Although the history of the railroad that passes by this station dates to the middle 19th century, the B&LE itself came into being in late 1900.

I wondered what stories those who passed through the station’s doors over the years could tell about why they were at the station or why they were taking the train.

Were they off to college? Off to begin basic training in the Army? Off to visit grandma in Erie or Pittsburgh? Off on business? Off to start a new life? Their stories were, I’m sure, as varied as those who rode the trains back then.

Most of the passengers and the railroaders who served them, whether aboard the trains or in the station, are gone now and each passing day obscures further the memory of Bessemer & Lake Erie passenger service.

The Greenville station is part of the city’s Commercial Historic District, which was added to the Register of Historic Places in 2000. That probably assures that the B&LE station will remain standing.

It was late afternoon and I faced a long drive home. I took another look around, made a few more photos and thought again about all of those stories that could be told about waiting for a train at the station.

Article and Photographs by Craig Sanders

It's not likely that the hedges at the Greenville station existed in the middle 1950s when B&LE passengers trains last ran. The view is looking northward.

It’s not likely that the hedges at the Greenville station existed in the middle 1950s when B&LE passengers trains last ran. The view is looking northward.

It has been 60 years since baggage and express shipments moved through these doors to a waiting train.

It has been 60 years since baggage and express shipments moved through these doors to a waiting train.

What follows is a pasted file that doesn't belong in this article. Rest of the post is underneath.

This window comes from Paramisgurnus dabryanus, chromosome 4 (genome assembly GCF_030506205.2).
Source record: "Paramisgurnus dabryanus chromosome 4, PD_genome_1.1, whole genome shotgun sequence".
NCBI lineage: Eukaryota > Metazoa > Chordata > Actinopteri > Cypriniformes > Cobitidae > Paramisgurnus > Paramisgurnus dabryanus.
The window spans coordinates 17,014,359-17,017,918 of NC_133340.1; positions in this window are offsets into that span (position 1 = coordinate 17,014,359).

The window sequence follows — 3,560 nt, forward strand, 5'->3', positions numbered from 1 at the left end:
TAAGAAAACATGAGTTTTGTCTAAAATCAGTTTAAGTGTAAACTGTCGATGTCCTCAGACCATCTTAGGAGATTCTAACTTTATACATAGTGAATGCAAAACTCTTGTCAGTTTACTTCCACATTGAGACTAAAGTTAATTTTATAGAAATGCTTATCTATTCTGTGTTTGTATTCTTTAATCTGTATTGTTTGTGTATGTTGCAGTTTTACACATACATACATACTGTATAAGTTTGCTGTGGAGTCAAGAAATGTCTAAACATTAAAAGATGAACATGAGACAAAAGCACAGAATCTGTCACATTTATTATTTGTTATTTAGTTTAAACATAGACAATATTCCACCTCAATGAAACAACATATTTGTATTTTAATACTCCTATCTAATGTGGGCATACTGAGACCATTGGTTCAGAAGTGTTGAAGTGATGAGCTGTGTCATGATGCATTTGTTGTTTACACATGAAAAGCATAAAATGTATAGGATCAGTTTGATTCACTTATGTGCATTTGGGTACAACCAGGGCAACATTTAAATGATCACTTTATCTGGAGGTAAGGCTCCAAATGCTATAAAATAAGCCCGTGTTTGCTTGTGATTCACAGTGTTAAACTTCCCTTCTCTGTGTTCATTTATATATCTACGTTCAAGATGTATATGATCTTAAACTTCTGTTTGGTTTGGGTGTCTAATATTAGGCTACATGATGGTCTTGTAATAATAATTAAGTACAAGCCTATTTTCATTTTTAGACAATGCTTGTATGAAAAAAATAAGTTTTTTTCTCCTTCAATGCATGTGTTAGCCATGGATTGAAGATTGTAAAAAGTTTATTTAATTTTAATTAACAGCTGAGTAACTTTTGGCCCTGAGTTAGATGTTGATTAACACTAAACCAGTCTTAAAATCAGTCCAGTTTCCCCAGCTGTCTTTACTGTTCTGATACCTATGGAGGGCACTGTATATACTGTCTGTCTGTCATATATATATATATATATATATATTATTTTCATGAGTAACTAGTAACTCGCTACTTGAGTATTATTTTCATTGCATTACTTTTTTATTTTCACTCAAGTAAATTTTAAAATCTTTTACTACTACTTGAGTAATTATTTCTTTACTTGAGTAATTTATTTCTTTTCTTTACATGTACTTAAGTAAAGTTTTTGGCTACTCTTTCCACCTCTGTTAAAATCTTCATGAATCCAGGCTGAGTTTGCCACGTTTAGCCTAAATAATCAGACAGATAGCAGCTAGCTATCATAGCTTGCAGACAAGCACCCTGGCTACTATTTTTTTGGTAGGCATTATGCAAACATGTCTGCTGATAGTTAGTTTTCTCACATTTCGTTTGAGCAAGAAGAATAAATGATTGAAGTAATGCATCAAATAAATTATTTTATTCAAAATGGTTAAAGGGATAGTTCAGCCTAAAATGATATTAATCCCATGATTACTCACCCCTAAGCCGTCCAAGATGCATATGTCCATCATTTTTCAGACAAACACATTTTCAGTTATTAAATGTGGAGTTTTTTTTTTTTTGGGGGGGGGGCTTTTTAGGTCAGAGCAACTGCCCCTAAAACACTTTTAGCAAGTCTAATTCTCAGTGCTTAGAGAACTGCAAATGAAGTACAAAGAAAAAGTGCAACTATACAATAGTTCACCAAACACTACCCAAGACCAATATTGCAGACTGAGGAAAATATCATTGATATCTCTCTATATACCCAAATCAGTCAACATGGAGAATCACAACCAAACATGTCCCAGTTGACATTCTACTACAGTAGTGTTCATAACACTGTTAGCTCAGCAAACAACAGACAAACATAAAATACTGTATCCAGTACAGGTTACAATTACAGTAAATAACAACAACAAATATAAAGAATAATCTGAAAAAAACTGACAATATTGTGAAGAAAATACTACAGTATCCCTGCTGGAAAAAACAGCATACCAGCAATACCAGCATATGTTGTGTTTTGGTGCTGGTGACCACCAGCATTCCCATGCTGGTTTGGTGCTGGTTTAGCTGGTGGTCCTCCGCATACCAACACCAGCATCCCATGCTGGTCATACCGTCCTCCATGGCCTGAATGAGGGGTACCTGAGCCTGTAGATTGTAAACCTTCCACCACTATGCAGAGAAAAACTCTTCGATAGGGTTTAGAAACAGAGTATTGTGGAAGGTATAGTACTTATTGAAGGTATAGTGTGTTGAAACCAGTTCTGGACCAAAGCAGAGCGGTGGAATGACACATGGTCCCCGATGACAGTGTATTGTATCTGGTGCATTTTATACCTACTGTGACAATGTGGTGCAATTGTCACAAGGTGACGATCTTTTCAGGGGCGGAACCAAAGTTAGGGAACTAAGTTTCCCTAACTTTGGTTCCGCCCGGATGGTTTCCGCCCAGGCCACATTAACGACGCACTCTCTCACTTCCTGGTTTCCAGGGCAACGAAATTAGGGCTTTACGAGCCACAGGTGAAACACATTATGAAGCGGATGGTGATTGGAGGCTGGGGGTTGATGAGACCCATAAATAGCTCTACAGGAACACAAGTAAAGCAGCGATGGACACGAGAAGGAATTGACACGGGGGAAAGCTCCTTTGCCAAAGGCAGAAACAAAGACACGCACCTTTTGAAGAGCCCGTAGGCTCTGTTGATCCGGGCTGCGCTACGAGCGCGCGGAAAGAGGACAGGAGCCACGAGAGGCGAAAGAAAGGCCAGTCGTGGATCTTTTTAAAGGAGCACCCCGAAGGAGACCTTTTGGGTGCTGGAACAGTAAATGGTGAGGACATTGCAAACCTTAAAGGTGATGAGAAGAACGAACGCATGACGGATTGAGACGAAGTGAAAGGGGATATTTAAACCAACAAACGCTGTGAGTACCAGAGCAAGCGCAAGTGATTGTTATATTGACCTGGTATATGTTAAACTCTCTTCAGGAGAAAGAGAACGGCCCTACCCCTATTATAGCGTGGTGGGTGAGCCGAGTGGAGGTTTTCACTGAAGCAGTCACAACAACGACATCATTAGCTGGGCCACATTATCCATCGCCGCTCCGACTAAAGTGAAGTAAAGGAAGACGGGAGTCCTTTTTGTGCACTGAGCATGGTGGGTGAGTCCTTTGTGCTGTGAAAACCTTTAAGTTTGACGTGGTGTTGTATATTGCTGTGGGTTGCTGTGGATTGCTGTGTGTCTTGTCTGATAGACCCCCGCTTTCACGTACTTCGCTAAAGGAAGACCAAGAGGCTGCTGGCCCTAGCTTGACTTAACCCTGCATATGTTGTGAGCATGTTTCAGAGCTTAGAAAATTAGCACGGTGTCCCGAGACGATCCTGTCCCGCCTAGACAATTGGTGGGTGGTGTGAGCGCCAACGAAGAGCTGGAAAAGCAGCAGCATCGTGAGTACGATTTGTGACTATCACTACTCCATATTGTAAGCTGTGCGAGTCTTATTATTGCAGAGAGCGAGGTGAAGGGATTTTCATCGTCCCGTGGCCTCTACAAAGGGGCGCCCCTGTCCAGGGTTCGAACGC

Much care and flare has gone into restoring and maintaining the B&LE passenger station in Greenville.

Much care and flare has gone into restoring and maintaining the B&LE passenger station in Greenville.

Railroad agents no longer look out these bay windows to see if the next scheduled train is approaching the station.

Railroad agents no longer look out these bay windows to see if the next scheduled train is approaching the station.

How Do You Move an Old Depot? Very Carefully

July 30, 2014

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The 1881 “original” Wheeling & Lake Erie Railway’s Kent depot was moved from its long time location next to the tracks on Sunday July 27.

Stein House Movers had the delicate task of moving this important piece of Kent history across the tracks and onto a vacant field not far from its original location.

In no particular order here are a few photos of the operation. The station was raised up after supports were placed under it, rolled over to the tracks, the wheels spun around, and then rolled north over the right of way and on to its final resting place.

A truck was used to tie onto the support structure (there was no trailer) and slowly pull the load north with some help from a Deere digger.

To those involved in moving this building, thank you, and a big thank you to Ted Klaassen Jr.,

who purchased it. Plans are to restore it to as close to its original appearance as possible.

Article and Photographs by Roger Durfee